This is the last photo taken of Indian Prime Minister Rajiv Gandhi. It was captured moments before a suicide bomber, (wearing orange flowers, lower left, also on the inset, top left) hugged him and detonated her bomb. The photographer was also killed during the attack.
28 'Leap Into Freedom'
Following World War II, the city of Berlin was carved into four occupation zones. The life conditions on each part were not equal and during the period from 1949 to 1961, around 2.5 million people from East Germany had fled the Soviet section of Berlin. The Soviets were concerned and the East German leader Walter Ulbricht, in order to stop the flow, had barbed-wire-and-cinder-block barriers thrown up in early August 1961. In the photo, the primary subject is 19-year-old border guard Hans Conrad Schumann, crossing the barrier. The West Berlin crowd were enticing Hans to come on over and he himself has then said, that he does not want to “live enclosed,” and suddenly jumped the barbed wire. The photo quickly made its way to the press and the iconic image of Hans leaping over the barrier became a symbol of freedom. The young soldier went on to live quietly in the West, however, Hans himself did not deal well with the newly-found fame and his status of an icon and, sadly, committed suicide in 1998.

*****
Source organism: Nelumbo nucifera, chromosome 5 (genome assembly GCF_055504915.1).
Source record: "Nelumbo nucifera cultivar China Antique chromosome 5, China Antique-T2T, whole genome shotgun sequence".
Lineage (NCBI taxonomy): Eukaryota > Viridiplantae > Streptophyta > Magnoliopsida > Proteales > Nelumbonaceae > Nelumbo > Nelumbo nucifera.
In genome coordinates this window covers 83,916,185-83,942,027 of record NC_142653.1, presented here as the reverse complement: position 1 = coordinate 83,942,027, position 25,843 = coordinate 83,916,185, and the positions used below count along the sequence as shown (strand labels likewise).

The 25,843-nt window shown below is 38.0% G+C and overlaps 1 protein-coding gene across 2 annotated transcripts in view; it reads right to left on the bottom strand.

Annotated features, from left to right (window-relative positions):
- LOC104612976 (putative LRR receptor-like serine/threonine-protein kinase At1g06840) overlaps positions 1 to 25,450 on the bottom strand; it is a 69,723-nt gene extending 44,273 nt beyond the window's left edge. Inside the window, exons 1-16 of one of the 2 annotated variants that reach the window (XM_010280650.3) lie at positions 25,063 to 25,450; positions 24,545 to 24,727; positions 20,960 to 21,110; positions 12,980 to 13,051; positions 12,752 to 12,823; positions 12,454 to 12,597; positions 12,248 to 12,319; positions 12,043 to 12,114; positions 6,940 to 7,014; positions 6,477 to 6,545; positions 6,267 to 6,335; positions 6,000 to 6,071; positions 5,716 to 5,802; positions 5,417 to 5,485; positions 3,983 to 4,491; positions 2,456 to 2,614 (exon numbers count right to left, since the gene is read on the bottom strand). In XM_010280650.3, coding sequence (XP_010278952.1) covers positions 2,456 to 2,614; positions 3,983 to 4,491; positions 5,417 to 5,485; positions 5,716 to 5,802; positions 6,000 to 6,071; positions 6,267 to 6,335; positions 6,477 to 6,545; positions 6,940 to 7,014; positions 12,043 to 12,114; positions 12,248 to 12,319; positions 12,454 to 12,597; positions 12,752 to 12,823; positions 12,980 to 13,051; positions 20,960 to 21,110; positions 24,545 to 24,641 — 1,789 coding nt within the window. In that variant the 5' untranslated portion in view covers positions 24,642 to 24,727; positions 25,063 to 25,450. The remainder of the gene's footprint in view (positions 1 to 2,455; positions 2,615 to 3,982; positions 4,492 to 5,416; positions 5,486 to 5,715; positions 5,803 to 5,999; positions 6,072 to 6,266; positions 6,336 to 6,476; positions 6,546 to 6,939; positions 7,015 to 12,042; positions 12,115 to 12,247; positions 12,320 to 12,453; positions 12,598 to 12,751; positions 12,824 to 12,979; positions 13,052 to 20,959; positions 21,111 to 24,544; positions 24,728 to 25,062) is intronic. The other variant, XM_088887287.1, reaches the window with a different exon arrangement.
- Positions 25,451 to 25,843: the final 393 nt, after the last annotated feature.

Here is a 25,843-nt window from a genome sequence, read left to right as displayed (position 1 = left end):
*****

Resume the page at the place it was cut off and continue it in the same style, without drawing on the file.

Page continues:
29 Rodney Alcala
A photograph of Rodney Alcala in court cross examining himself. The man was a serial killer known as the 'dating game killer' who killed women back in the 1970’s. He got the name as he was a guest on one dating game show. He represented himself back in 2010. He would cross examine himself and would change his voice in the process as if it’s a different person. He was sentenced to death.
30 "The Last Laugh?"
The photo is of Richard Hickock and Perry Smith, two murderers, after hearing that they've been sentenced to death. The two killers murdered a family of four, including two children, after planning to rob them, but failing to find anything worth stealing except for mere $50. The seemingly casual and unconcerned smile on Perry's face brings an eerie atmosphere into the photograph, which, without the context, looks rather mundane.